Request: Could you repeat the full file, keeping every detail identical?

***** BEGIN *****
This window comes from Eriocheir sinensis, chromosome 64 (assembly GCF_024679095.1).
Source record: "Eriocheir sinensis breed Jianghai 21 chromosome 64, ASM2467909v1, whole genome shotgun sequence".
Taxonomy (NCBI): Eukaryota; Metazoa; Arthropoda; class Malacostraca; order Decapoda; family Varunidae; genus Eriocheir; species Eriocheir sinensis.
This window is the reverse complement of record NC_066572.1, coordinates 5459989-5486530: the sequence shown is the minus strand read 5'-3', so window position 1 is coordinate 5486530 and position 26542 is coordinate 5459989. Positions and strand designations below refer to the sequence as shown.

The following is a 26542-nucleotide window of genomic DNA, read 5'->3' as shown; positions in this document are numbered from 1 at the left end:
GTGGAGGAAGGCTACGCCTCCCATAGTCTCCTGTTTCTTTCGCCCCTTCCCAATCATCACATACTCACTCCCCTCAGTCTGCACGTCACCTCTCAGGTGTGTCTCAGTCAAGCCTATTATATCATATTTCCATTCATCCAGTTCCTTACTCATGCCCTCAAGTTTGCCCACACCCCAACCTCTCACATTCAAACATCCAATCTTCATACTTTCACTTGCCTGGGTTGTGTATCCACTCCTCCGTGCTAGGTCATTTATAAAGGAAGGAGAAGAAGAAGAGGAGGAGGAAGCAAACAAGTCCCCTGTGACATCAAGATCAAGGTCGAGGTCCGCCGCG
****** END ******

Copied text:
This window comes from Eriocheir sinensis, chromosome 64 (assembly GCF_024679095.1).
Source record: "Eriocheir sinensis breed Jianghai 21 chromosome 64, ASM2467909v1, whole genome shotgun sequence".
Taxonomy (NCBI): Eukaryota; Metazoa; Arthropoda; class Malacostraca; order Decapoda; family Varunidae; genus Eriocheir; species Eriocheir sinensis.
This window is the reverse complement of record NC_066572.1, coordinates 5459989-5486530: the sequence shown is the minus strand read 5'-3', so window position 1 is coordinate 5486530 and position 26542 is coordinate 5459989. Positions and strand designations below refer to the sequence as shown.

The following is a 26542-nucleotide window of genomic DNA, read 5'->3' as shown; positions in this document are numbered from 1 at the left end:
GTGGAGGAAGGCTACGCCTCCCATAGTCTCCTGTTTCTTTCGCCCCTTCCCAATCATCACATACTCACTCCCCTCAGTCTGCACGTCACCTCTCAGGTGTGTCTCAGTCAAGCCTATTATATCATATTTCCATTCATCCAGTTCCTTACTCATGCCCTCAAGTTTGCCCACACCCCAACCTCTCACATTCAAACATCCAATCTTCATACTTTCACTTGCCTGGGTTGTGTATCCACTCCTCCGTGCTAGGTCATTTATAAAGGAAGGAGAAGAAGAAGAGGAGGAGGAAGCAAACAAGTCCCCTGTGACATCAAGATCAAGGTCGAGGTCCGCCGCG